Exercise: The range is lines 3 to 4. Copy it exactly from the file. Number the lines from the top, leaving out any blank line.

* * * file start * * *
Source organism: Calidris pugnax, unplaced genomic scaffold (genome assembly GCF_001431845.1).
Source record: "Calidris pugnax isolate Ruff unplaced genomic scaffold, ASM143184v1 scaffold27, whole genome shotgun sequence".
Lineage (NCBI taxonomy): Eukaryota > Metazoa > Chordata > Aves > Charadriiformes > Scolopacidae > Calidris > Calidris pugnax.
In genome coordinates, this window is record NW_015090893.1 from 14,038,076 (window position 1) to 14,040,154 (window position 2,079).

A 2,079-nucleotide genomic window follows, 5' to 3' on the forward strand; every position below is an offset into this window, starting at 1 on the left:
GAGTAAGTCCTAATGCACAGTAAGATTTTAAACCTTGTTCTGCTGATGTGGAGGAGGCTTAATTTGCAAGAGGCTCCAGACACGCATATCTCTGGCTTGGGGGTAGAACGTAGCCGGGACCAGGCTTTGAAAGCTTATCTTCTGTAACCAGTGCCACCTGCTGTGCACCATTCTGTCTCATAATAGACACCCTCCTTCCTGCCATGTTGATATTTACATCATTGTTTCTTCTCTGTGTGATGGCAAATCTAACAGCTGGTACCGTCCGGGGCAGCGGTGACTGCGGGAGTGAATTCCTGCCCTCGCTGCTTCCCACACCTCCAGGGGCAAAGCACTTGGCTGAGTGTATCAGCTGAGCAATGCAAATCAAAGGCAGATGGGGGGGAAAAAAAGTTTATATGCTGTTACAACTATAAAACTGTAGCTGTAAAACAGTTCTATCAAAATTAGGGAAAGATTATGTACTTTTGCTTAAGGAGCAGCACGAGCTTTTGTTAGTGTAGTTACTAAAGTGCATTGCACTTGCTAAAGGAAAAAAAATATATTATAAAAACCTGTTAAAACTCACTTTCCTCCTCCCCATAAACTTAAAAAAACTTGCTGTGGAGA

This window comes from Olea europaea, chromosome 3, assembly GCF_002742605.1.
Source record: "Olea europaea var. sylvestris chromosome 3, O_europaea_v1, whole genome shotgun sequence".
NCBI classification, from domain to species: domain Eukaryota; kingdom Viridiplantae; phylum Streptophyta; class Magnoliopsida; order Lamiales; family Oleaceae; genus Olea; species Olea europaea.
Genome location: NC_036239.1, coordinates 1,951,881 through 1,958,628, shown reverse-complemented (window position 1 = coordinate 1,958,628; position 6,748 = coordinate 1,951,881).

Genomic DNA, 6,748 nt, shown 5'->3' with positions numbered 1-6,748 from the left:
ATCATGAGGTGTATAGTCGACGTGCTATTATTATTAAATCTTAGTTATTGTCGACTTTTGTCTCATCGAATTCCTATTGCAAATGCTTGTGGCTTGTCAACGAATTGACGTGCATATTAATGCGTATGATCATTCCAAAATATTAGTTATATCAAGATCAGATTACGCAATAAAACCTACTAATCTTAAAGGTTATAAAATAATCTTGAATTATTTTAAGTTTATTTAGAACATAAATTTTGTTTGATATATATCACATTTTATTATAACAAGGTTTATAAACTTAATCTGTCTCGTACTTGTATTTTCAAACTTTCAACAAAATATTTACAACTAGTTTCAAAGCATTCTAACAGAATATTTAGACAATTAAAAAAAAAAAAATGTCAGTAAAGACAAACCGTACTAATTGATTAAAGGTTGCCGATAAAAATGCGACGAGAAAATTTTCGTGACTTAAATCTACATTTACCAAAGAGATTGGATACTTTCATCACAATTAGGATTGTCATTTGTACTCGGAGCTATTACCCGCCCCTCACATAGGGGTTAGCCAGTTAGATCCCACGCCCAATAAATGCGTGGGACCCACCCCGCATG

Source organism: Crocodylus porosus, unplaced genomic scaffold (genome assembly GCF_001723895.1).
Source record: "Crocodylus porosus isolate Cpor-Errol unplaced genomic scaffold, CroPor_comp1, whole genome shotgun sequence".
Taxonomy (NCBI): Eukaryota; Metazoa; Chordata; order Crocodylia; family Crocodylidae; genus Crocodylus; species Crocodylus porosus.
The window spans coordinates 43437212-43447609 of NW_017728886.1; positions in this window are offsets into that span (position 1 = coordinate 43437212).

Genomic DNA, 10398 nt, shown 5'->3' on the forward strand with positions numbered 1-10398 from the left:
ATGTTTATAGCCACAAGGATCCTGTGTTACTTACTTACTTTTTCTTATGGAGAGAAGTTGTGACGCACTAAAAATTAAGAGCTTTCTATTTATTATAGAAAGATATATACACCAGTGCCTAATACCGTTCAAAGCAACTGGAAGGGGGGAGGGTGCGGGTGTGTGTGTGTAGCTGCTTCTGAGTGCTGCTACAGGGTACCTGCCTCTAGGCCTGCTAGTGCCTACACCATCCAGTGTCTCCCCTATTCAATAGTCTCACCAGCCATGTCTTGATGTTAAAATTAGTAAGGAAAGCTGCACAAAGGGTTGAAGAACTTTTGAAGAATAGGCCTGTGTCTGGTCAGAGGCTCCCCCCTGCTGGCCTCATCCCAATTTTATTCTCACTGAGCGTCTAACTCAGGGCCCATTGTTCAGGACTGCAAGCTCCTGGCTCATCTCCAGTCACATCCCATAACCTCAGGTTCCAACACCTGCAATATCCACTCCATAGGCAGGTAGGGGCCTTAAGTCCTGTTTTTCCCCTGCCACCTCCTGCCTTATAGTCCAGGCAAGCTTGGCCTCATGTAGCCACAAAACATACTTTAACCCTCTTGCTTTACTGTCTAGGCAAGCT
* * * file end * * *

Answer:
Lineage (NCBI taxonomy): Eukaryota > Metazoa > Chordata > Aves > Charadriiformes > Scolopacidae > Calidris > Calidris pugnax.
In genome coordinates, this window is record NW_015090893.1 from 14,038,076 (window position 1) to 14,040,154 (window position 2,079).